Building and operating the Keystone XL Pipeline would pump millions of tons of greenhouse gases into the atmosphere. And as EWG’s Heather White has said, approving the pipeline would overlook a better choice – “investing in renewable energy and energy efficiency.”

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Key Issues:
AgMag
Blog Post
Tuesday, November 19, 2013

Dust storms have re-emerged across much of Kansas, Oklahoma, Colorado and Texas, fueled by the same combination of persistent drought, plowing up fragile land and poor public policy that led to the Dust Bowl years of the 1930s.

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AgMag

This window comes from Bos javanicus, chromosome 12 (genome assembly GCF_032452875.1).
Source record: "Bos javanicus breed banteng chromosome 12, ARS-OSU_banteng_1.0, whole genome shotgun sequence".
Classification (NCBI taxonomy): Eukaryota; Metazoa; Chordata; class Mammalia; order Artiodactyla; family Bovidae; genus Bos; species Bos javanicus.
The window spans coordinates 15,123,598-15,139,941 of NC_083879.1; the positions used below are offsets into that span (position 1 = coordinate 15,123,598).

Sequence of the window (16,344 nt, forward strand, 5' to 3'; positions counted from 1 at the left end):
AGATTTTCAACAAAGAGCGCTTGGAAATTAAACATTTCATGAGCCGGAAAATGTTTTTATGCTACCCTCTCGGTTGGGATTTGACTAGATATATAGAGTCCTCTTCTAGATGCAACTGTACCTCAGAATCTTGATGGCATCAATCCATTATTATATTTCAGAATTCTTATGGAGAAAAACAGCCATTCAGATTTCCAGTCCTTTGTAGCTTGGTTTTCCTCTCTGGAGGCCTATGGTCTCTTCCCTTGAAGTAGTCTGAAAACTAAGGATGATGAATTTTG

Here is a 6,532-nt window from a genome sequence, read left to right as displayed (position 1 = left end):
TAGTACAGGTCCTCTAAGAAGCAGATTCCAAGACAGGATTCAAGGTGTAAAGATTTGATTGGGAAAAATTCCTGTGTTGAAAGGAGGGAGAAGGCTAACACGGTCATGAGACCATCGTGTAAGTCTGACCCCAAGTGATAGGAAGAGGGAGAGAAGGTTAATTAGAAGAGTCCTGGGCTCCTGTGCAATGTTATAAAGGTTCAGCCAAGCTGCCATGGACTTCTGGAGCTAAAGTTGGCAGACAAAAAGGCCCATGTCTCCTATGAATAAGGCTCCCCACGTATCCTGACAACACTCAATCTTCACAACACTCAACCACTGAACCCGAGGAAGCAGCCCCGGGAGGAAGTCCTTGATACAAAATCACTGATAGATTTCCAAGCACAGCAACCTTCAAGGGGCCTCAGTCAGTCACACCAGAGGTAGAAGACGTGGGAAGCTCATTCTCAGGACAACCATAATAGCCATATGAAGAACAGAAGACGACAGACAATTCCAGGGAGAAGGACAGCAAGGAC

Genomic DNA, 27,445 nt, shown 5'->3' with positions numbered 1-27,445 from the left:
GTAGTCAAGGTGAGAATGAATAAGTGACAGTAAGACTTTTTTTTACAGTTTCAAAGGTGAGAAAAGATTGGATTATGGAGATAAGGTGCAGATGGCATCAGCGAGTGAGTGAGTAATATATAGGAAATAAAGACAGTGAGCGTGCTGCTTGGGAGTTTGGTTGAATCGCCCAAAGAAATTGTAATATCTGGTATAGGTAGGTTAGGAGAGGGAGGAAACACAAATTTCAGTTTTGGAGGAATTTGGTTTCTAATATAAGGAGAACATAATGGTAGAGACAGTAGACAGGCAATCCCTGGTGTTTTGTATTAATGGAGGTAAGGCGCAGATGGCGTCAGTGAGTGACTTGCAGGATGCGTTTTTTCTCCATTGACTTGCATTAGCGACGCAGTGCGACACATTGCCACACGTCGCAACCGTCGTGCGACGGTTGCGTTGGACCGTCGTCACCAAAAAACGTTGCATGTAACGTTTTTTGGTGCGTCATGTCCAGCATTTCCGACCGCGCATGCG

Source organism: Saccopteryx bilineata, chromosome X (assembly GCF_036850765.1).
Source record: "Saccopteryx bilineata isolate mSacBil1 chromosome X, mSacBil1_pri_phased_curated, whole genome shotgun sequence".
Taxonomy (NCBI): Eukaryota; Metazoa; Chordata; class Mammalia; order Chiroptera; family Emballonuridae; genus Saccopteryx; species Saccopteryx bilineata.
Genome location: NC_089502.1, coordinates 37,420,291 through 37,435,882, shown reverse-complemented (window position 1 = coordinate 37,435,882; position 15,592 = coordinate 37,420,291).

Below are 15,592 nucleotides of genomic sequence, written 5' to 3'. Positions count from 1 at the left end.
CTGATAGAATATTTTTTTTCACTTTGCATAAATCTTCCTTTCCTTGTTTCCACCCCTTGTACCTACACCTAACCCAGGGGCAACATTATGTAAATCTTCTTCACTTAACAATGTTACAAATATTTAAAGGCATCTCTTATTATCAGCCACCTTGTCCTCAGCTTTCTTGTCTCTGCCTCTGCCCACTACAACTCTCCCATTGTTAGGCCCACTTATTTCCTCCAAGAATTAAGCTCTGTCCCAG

Blog Post
Thursday, October 24, 2013

Last month, the National Wildlife Federation reported that more than 398,000 acres – 620 square miles – of grasslands, forests and other land were plowed, cleared or otherwise converted to grow crops over a 12-month period from 2011 to 2012.

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AgMag
Blog Post
Tuesday, August 27, 2013

A report released today (Aug. 27) by the Natural Resources Defense Council supplies the latest evidence that the federal crop insurance program desperately needs fundamental reform.

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AgMag
Blog Post
Wednesday, July 31, 2013

With interactive maps from EWG’s new report Going Going Gone!, you can find the “hot spots” where wetlands and other fragile lands are being torn up for crops and wildlife habitat is being destroyed.